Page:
Climate Change Overview

Country Summary

This page presents high-level information for Congo, Rep.'s climate zones and its seasonal cycle for mean temperature and precipitation for the latest climatology, 1991-2020. Climate zone classifications are derived from the Köppen-Geiger climate classification system, which divides climates into five main climate groups divided based on seasonal precipitation and temperature patterns. The five main groups are A (tropical), B (dry), C (temperate), D (continental), and E (polar). All climates except for those in the E group are assigned a seasonal precipitation sub-group (second letter).  Climate classifications are identified by hovering your mouse over the legend. A narrative overview of Congo, Rep.'s country context and climate is provided following the visualizations.


The Republic of Congo is situated in Central Africa, straddling the equator from latitudes 4°N and 5°S. The Republic of Congo contains a diverse geography: valleys, plateaus, hills, mountains, and a coastline along the Atlantic Ocean. Congo boasts abundant natural resources in oil, forests, arable land, an extensive hydrographic network, mineral resources, and a favorable climate for agriculture. The Republic of the Congo’s economy is a mixture of subsistence farming, an industrial sector based largely on oil and support services, and government spending. Oil has supplanted forestry as the mainstay of the economy, providing a major share of government revenues and exports. Moreover, the country ranks among the top 10 of Africa’s oil producers and has substantial mineral resources, the majority of which are yet untapped. Natural gas is increasingly being converted to electricity rather than being flared, greatly improving energy prospects. Over 40% of the population lives below the poverty line.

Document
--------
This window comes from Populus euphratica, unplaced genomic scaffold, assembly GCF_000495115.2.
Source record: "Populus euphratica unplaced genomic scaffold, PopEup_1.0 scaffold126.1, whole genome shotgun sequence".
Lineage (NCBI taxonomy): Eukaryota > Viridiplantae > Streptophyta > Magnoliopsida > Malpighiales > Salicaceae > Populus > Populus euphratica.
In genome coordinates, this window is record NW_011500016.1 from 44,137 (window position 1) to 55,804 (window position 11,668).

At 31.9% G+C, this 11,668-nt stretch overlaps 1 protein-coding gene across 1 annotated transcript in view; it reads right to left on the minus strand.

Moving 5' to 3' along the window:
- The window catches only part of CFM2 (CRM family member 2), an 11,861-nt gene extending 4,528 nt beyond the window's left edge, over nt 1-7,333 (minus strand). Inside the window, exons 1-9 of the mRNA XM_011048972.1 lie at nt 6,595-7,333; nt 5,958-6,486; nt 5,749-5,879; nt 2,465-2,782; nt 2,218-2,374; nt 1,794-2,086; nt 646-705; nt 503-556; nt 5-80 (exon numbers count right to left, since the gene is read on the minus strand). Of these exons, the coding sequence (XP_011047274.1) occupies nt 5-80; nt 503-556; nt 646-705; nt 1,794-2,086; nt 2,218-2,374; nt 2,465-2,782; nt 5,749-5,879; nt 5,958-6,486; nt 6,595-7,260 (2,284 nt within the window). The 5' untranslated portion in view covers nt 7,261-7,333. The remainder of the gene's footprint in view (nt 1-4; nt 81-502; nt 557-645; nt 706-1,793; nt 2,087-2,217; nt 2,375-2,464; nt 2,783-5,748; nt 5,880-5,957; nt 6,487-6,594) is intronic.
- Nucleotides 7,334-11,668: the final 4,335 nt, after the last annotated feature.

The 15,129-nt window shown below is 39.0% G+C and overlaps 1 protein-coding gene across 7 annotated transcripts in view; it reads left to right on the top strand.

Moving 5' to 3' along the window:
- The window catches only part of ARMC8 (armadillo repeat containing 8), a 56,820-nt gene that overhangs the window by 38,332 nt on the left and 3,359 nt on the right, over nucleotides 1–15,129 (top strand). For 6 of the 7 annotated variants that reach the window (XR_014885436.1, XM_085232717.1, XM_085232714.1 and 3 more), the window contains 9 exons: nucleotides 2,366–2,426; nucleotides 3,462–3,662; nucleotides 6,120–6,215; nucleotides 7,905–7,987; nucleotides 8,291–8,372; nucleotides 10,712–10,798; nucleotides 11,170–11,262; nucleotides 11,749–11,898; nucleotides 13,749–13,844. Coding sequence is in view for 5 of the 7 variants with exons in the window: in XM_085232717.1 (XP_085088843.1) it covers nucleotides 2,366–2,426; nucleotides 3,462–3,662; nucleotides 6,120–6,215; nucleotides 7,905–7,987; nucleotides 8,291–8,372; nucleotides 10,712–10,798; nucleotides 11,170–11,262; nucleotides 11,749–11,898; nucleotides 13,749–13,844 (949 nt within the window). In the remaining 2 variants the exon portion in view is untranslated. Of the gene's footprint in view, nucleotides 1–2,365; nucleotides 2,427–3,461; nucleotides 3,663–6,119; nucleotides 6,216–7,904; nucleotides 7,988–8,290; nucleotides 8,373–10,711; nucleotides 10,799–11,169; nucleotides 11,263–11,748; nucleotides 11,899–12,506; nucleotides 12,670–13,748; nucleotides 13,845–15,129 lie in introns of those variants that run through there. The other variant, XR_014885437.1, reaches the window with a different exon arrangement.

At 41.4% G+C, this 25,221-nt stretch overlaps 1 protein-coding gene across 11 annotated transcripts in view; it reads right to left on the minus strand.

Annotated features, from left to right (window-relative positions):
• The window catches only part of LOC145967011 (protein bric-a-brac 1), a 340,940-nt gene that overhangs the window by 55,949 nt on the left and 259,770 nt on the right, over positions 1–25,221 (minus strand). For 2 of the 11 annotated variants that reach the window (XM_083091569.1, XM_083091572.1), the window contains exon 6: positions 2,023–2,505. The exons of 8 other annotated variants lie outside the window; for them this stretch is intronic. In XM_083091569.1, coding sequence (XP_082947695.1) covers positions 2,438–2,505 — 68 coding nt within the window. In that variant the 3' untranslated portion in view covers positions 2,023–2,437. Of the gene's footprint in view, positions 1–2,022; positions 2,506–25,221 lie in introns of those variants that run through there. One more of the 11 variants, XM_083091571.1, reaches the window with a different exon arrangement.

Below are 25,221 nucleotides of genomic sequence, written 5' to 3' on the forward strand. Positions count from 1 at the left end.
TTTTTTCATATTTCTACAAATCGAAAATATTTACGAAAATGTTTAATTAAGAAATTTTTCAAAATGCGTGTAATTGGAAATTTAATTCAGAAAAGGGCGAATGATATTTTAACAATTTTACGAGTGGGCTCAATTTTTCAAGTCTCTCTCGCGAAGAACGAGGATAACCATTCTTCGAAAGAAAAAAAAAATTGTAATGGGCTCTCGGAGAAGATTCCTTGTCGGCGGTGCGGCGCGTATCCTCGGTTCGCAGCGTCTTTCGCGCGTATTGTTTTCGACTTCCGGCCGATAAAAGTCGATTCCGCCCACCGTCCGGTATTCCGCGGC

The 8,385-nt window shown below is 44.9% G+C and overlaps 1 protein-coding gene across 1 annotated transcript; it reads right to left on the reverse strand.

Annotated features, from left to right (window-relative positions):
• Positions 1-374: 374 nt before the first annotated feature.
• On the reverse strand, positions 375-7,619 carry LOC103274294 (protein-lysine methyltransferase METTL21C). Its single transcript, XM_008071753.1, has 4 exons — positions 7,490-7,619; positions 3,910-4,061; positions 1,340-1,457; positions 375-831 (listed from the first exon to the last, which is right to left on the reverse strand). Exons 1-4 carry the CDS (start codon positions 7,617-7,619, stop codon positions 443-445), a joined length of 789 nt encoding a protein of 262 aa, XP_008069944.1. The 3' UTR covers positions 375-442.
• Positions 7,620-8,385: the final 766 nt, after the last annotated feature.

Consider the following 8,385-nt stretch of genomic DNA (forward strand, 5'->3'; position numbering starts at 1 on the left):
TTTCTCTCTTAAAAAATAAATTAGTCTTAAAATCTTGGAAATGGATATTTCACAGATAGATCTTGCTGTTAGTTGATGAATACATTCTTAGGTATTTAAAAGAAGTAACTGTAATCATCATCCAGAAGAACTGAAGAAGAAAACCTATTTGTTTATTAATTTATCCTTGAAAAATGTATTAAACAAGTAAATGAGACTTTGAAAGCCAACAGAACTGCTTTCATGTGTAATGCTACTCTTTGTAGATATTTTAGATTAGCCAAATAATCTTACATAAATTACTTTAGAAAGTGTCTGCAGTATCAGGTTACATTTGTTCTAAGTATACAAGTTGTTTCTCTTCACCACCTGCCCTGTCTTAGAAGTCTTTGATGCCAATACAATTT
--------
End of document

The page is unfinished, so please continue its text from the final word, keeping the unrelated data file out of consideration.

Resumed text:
With a population of over 5.5 million (2020) over a surface area of 342,000 km2, the Republic of Congo is sparsely populated, with more than half of the population concentrated in its two largest cities, Brazzaville and Pointe-Noire. The rest of the country is one of the least densely populated areas in Africa, with just 12.8% per km2. The country is vulnerable to the impacts of climate change from changes in climatic conditions, such as increase in temperature, decrease in precipitation, and increase in risk of floods and drought.